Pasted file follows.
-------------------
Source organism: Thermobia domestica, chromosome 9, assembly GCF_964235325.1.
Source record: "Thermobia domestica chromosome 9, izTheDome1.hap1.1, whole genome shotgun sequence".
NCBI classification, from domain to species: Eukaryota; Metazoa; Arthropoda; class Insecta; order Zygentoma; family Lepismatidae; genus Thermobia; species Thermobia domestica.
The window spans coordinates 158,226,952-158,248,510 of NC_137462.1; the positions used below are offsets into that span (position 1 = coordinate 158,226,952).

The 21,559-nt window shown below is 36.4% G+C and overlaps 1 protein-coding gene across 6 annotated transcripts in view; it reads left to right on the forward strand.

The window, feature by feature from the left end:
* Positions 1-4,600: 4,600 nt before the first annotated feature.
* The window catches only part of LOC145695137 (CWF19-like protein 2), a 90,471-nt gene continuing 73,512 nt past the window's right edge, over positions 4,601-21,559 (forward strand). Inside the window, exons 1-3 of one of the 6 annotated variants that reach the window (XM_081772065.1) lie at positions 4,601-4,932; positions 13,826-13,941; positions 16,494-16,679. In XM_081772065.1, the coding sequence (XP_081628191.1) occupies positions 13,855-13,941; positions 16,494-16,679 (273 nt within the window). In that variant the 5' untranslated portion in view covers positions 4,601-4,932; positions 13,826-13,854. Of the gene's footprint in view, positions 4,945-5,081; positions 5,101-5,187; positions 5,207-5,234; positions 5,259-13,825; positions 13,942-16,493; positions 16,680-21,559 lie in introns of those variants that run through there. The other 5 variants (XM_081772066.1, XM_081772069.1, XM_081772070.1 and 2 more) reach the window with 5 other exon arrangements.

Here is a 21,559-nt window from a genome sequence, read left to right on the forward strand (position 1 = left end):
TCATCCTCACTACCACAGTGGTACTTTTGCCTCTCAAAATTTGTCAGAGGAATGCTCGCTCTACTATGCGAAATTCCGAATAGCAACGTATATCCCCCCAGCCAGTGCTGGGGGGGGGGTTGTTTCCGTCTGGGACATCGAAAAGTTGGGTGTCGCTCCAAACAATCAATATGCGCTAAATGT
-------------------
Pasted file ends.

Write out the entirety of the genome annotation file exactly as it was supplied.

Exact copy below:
Source organism: Thermobia domestica, chromosome 9, assembly GCF_964235325.1.
Source record: "Thermobia domestica chromosome 9, izTheDome1.hap1.1, whole genome shotgun sequence".
NCBI classification, from domain to species: Eukaryota; Metazoa; Arthropoda; class Insecta; order Zygentoma; family Lepismatidae; genus Thermobia; species Thermobia domestica.
The window spans coordinates 158,226,952-158,248,510 of NC_137462.1; the positions used below are offsets into that span (position 1 = coordinate 158,226,952).

The 21,559-nt window shown below is 36.4% G+C and overlaps 1 protein-coding gene across 6 annotated transcripts in view; it reads left to right on the forward strand.

The window, feature by feature from the left end:
* Positions 1-4,600: 4,600 nt before the first annotated feature.
* The window catches only part of LOC145695137 (CWF19-like protein 2), a 90,471-nt gene continuing 73,512 nt past the window's right edge, over positions 4,601-21,559 (forward strand). Inside the window, exons 1-3 of one of the 6 annotated variants that reach the window (XM_081772065.1) lie at positions 4,601-4,932; positions 13,826-13,941; positions 16,494-16,679. In XM_081772065.1, the coding sequence (XP_081628191.1) occupies positions 13,855-13,941; positions 16,494-16,679 (273 nt within the window). In that variant the 5' untranslated portion in view covers positions 4,601-4,932; positions 13,826-13,854. Of the gene's footprint in view, positions 4,945-5,081; positions 5,101-5,187; positions 5,207-5,234; positions 5,259-13,825; positions 13,942-16,493; positions 16,680-21,559 lie in introns of those variants that run through there. The other 5 variants (XM_081772066.1, XM_081772069.1, XM_081772070.1 and 2 more) reach the window with 5 other exon arrangements.

Here is a 21,559-nt window from a genome sequence, read left to right on the forward strand (position 1 = left end):
TCATCCTCACTACCACAGTGGTACTTTTGCCTCTCAAAATTTGTCAGAGGAATGCTCGCTCTACTATGCGAAATTCCGAATAGCAACGTATATCCCCCCAGCCAGTGCTGGGGGGGGGGTTGTTTCCGTCTGGGACATCGAAAAGTTGGGTGTCGCTCCAAACAATCAATATGCGCTAAATGT